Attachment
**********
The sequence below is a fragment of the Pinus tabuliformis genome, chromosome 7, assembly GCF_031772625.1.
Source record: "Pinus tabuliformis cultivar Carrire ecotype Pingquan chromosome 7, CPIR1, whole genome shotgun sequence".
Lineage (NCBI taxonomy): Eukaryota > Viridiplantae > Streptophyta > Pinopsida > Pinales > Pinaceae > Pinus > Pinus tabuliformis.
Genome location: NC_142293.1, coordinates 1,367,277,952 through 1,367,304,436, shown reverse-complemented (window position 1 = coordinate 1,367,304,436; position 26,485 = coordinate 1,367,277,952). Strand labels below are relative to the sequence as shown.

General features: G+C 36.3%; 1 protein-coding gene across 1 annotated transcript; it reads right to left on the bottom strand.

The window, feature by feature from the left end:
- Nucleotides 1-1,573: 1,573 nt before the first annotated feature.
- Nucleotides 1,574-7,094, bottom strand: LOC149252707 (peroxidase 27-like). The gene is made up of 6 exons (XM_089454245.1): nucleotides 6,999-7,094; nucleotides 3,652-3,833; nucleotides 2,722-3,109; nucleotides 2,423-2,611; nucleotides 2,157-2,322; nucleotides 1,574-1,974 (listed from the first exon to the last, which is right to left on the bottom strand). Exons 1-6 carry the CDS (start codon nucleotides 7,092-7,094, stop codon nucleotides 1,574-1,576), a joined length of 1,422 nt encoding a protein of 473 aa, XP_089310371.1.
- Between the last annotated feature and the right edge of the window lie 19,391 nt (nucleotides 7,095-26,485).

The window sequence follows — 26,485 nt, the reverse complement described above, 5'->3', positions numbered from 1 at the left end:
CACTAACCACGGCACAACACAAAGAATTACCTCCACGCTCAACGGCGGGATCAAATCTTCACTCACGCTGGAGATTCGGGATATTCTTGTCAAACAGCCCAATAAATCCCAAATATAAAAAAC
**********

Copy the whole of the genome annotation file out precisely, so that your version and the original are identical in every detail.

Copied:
The sequence below is a fragment of the Pinus tabuliformis genome, chromosome 7, assembly GCF_031772625.1.
Source record: "Pinus tabuliformis cultivar Carrire ecotype Pingquan chromosome 7, CPIR1, whole genome shotgun sequence".
Lineage (NCBI taxonomy): Eukaryota > Viridiplantae > Streptophyta > Pinopsida > Pinales > Pinaceae > Pinus > Pinus tabuliformis.
Genome location: NC_142293.1, coordinates 1,367,277,952 through 1,367,304,436, shown reverse-complemented (window position 1 = coordinate 1,367,304,436; position 26,485 = coordinate 1,367,277,952). Strand labels below are relative to the sequence as shown.

General features: G+C 36.3%; 1 protein-coding gene across 1 annotated transcript; it reads right to left on the bottom strand.

The window, feature by feature from the left end:
- Nucleotides 1-1,573: 1,573 nt before the first annotated feature.
- Nucleotides 1,574-7,094, bottom strand: LOC149252707 (peroxidase 27-like). The gene is made up of 6 exons (XM_089454245.1): nucleotides 6,999-7,094; nucleotides 3,652-3,833; nucleotides 2,722-3,109; nucleotides 2,423-2,611; nucleotides 2,157-2,322; nucleotides 1,574-1,974 (listed from the first exon to the last, which is right to left on the bottom strand). Exons 1-6 carry the CDS (start codon nucleotides 7,092-7,094, stop codon nucleotides 1,574-1,576), a joined length of 1,422 nt encoding a protein of 473 aa, XP_089310371.1.
- Between the last annotated feature and the right edge of the window lie 19,391 nt (nucleotides 7,095-26,485).

The window sequence follows — 26,485 nt, the reverse complement described above, 5'->3', positions numbered from 1 at the left end:
CACTAACCACGGCACAACACAAAGAATTACCTCCACGCTCAACGGCGGGATCAAATCTTCACTCACGCTGGAGATTCGGGATATTCTTGTCAAACAGCCCAATAAATCCCAAATATAAAAAAC